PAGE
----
3. I still see OFA and the Democrats ignoring the MASSIVE grass roots movement that is springing up in Indivisible, Swing Left and other groups. It’s nuts that Dems are ignoring this.

  4. Cund(gulag)

    Best wishes for your and your mother’s birthday. You were both born on the same day? No regifting!

    I think a lot of people are a little out of sorts these days. I hope you recover your old vim and vigor.

  5. Neither political party ever embraces progressive or liberal ideas.  Political parties exploit ideas, and the GOP is now attempting to exploit some very crazy, illogical, distressing, and largely counterproductive ideas. (there are a few notable exceptions).  By in large, however, the DNC maintains a bit more tolerance for progressive or liberal ideas, and as such generally is a more attractive organization for us who find value in ideas so categorized.  Kate Albright-Hanna’s finish with the Obama quote  was quite powerful :“Change doesn’t come from Washington. Change comes to Washington.” Lesson learned.

    Is it not best that progressive and liberal ideas not rely on political parties but on the strength of the idea itself.  Political parties institutionalize ideas, and as we are seeing now with the GOP.  The “conservative ideas” remain even when those ideas are counterproductive, outmoded, and/or unworkable.  The DNC does the same with ideas well past their prime.   Both articles strongly suggest this notion in my reading.  We can foster progressive ideas without either party, and need to do so.  As we are seeing now, any gain can be fleeting, ephemeral,  and need to be repeated again and again to gain real progress.  When we show we can do it without them, both parties will follow and claim it as their success

    • “We can foster progressive ideas without either party, and need to do so.” Well, no, we can’t. Or, only up to a point. Unless a significant number of politicians AGREE to push for an idea, it goes nowhere. The best ideas mean nothing if they are never enacted into actual policy. And, in the real world, that means working within party politics. Also, you are historically wrong when you say “Neither political party ever embraces progressive or liberal ideas.” That’s generally been true for the past 50 or so years, but before that we’ve gone through periods of history in which progressive ideas were *embraced* enough that they actually became policy.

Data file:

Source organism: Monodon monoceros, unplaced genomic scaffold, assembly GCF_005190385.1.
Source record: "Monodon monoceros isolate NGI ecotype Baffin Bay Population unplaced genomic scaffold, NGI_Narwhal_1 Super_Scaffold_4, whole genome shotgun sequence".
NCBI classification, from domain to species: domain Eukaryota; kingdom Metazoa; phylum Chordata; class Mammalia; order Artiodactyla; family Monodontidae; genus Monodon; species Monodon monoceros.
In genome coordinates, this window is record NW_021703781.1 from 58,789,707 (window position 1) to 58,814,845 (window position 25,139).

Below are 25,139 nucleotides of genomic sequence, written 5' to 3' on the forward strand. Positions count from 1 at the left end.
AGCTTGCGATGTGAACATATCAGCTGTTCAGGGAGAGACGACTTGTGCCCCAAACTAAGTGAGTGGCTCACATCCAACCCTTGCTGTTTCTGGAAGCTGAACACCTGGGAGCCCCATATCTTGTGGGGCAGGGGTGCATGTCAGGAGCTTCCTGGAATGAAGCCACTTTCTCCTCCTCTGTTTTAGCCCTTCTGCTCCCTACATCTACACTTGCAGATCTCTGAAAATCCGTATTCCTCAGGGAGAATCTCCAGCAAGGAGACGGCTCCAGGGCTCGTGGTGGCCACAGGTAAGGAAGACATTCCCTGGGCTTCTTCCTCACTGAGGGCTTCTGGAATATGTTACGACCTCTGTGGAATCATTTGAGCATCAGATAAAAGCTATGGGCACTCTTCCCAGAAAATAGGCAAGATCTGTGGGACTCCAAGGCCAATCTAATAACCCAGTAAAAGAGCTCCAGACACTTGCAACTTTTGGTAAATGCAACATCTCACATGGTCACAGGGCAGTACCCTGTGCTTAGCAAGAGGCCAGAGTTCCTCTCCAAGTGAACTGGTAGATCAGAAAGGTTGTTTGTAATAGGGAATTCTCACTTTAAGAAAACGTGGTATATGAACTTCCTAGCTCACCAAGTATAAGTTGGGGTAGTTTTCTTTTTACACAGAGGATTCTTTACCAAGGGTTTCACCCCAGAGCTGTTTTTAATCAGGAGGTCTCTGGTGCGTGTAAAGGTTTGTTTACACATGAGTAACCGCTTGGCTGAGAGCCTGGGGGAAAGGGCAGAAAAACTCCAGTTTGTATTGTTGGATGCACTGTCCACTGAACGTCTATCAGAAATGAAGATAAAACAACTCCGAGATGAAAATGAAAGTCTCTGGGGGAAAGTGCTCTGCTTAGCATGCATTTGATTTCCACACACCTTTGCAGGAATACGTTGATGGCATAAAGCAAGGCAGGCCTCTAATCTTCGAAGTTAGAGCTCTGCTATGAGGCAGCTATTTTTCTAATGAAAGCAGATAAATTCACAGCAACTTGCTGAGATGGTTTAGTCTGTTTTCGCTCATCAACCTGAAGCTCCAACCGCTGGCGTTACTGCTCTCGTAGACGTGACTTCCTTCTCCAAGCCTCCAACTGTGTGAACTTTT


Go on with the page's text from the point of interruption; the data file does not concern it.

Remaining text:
6. goatherd,
    “No regifting!”
    I’m sure back when I was a teen, she’d have gladly regifted me to some Afghani or Somalian Warlords!

    As for getting back to my old vim and vigor, I’ll be glad to just get back to being full of piss and vinegar!
    I’m on some nasty diuretics, and I think I’m at the point where I’m peeing-out water I drank as a child, in Queens, NYC!
    So, I feel like I’m full of piss, all day and night lnog – even if only a tablespoon comes out.
    Yeah, I know: TIM!

  7. This brings to mind the saying, republicans fear their base, democrats hate theirs. And maybe this is a very simple explanation as to why republicans have been more consistently successful than democrats over the years.

    Its that fear of their base that drives the GOP to do things that, although don’t in the least bit solve their pocketbook issues, it does motivate base supporters to consistently get out the vote, provide financial support and engage in a level of activism at the grass roots level that keeps them engaged with the candidates, and allows the GOP to win way more then it should.